Today, patents and public relations. The University of Houston's College of Engineering presents this series about the machines that make our civilization run, and the people whose ingenuity created them.
George B. Selden filed the first patent for a combustion-powered automobile in 1879. Selden was a Civil-War veteran. After the War he studied engineering at Yale. The great American scientist J. Willard Gibbs was one of his teachers there. Selden had to drop out when his father died, so he studied law and passed the bar exam in 1871. He knew his patent could protect him for only seventeen years, once it was issued. It was unlikely that he could produce cars and create a market for them that soon.
Selden's abilities as both an inventor and a lawyer far outstripped his talent as a production engineer. He kept his patent alive by filing amendments to delay its issue. Meanwhile, the Duryea brothers, Olds (of the Oldsmobile), and many others created workable cars. Duryea cars were on the market while Selden was still struggling to produce one.
Selden's patent surfaced in 1903 as a roadblock to the successful makers. They formed the Association of Licensed Automobile Manufacturers, and they came to terms with Selden by paying a modest royalty on each car they sold. Well, all but one did.
At a meeting of the Association, Henry Couzens, business manager for a minor builder named Henry Ford, shouted, "Tell Selden to take his patent and go to Hell with it!" "Couzens has answered you," said Ford, and they went to the courts. Ford painted the Selden people as a great corporate trust, trying to crush him.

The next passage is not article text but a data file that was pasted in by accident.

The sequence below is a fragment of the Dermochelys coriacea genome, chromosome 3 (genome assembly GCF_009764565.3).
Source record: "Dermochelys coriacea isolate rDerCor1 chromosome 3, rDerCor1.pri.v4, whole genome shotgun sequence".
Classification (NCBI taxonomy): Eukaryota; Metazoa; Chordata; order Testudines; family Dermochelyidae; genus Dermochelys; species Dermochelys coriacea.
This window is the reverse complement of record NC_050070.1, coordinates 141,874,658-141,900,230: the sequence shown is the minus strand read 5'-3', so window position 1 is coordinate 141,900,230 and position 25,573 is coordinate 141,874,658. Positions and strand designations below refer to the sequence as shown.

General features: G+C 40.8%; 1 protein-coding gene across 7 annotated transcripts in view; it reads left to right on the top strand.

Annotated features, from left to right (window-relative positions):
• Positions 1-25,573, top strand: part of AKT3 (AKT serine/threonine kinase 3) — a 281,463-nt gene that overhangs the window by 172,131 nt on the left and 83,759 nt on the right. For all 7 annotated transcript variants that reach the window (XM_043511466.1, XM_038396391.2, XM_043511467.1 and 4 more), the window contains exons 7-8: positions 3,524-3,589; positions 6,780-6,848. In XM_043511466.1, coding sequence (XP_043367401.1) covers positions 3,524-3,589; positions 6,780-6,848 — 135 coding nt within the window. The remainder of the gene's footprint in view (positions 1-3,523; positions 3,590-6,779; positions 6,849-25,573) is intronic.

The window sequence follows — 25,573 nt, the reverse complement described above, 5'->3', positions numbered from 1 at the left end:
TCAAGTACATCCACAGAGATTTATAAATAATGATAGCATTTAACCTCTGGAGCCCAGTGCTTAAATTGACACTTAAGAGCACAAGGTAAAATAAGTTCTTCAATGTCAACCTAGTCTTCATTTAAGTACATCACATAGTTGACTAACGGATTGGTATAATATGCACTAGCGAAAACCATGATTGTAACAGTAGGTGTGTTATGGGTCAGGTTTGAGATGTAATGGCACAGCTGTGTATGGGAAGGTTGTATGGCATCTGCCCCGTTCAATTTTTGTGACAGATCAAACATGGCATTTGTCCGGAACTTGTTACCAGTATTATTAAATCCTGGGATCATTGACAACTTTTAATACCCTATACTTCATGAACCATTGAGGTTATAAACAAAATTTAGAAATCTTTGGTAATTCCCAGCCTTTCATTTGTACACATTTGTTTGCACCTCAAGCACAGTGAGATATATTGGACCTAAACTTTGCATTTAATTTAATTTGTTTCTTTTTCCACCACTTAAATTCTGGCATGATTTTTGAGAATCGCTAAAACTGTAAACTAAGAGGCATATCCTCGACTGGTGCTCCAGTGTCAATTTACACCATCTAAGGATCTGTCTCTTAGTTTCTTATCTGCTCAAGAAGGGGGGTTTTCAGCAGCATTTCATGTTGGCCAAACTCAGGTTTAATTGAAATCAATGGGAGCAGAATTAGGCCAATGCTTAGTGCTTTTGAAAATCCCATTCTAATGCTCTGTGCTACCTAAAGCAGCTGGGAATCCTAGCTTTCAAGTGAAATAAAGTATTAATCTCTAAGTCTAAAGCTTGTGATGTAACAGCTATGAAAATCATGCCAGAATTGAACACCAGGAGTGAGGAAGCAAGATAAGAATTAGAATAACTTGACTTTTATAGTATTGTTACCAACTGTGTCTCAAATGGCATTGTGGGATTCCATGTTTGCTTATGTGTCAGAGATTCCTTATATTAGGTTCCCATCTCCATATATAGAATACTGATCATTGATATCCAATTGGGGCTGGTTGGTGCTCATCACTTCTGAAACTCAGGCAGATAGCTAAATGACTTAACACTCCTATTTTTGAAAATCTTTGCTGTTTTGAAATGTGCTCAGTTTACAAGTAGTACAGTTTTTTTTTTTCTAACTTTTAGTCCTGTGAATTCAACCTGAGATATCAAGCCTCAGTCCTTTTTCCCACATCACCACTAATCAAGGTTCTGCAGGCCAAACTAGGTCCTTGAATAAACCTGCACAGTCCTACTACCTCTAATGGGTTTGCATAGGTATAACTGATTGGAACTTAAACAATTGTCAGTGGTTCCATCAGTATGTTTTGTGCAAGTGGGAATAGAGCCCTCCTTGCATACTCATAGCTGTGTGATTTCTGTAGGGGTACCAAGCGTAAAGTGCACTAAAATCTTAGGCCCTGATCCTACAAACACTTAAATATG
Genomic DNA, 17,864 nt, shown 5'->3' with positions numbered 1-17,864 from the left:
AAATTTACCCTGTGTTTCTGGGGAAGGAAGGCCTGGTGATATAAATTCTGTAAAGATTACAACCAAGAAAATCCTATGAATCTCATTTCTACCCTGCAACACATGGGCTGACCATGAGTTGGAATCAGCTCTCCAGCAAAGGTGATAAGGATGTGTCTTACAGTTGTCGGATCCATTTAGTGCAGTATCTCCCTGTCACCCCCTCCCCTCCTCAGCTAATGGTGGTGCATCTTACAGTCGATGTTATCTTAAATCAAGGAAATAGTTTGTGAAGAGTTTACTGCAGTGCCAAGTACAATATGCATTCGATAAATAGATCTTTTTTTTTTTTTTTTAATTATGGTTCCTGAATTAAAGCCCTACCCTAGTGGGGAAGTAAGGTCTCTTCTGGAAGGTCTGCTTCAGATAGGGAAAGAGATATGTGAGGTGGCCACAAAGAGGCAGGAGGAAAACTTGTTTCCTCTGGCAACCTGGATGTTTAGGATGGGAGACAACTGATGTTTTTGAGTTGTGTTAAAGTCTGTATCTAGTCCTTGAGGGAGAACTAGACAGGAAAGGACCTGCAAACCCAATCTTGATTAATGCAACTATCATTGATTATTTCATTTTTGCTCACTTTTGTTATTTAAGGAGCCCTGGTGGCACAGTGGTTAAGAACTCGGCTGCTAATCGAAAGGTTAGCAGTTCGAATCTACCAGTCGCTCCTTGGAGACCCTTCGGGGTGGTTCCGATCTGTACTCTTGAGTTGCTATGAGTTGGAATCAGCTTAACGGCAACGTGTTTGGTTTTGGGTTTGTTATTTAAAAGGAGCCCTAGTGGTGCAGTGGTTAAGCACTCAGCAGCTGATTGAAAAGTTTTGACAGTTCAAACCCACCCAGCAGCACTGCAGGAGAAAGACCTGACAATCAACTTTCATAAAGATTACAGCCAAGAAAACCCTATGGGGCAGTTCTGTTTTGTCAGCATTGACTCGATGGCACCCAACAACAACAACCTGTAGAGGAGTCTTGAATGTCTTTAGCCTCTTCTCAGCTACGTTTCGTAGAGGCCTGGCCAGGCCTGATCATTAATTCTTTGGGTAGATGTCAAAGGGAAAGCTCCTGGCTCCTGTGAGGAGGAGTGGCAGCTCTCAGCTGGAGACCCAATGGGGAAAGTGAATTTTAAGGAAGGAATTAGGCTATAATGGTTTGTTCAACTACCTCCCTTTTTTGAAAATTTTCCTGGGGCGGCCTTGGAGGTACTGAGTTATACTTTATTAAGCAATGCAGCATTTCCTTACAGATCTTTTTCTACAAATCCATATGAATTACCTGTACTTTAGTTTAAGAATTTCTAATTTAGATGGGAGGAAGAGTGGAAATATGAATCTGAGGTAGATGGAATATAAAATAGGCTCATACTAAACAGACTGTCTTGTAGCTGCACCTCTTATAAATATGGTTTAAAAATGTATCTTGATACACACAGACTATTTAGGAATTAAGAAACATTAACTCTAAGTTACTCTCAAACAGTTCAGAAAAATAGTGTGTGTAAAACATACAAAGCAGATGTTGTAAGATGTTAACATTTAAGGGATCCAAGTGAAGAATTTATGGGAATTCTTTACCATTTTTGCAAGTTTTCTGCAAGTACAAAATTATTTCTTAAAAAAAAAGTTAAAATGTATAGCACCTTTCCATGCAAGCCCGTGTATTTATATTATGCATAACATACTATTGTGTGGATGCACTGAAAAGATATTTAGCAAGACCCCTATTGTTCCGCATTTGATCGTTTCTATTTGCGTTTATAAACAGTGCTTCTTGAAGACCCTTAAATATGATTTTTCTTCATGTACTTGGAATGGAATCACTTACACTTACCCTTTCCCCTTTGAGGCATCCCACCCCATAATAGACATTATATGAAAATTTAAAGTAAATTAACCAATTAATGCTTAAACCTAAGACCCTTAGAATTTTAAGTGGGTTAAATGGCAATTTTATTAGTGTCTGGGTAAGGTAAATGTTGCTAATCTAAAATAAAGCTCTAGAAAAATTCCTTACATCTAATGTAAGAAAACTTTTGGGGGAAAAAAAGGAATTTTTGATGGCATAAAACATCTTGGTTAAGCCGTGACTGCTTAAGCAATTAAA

He finally won his case in 1911. By then, the thirty-year-old Selden patent looked pretty antediluvian. By then, Ford had made twenty times as much money as the so-called Selden Monopoly. And that was still before he'd invented the assembly line.
Olds was first to mass-produce cars using interchangeable parts. Four years after his patent victory, Ford adapted Olds' methods in an assembly line. Then he started to make money on a scale no one had yet imagined. Selden was forgotten, and Ford became an American legend. In 1934, Ford received a letter that claimed to be from the notorious Clyde Barrow, of Bonnie and Clyde fame. It said,
While I still have got breath in my lungs I will tell you what a dandy car you make. I have drove Fords exclusively when I could get away with one. For sustained speed and freedom from trouble the Ford has got ever other car skinned and even if my business hasent been strickly legal it don't hurt enything to tell you what a fine car you got in the V-8.
Clyde Champion Barrow.
Whether the letter was real or fake, it caught the temper of the times. Clyde Barrow and Henry Ford had two things in common: They were both inordinately interested in making money, and they both cultivated their images as American folk heroes.
And Selden? Well, perhaps he was a burr under the saddle that helped make it all happen.
I'm John Lienhard, at the University of Houston, where we're interested in the way inventive minds work.
Greenleaf, W., Monopoly on wheels. Detroit: The Wayne State University Press, 1961.
Phillips, J. N., Running with Bonnie and Clyde: The Ten Fast Years of Ralph Fults. Norman, OK: University of Oklahoma Press, 1996, pg. 194.
Milner, E. R., The Lives and Times of Bonnie and Clyde. Carbondale, IL: Southern Illinois University Press, 1996, pg. 101.
This is a greatly rewritten version of Episode 207.
From The Gasoline Automobile, 1920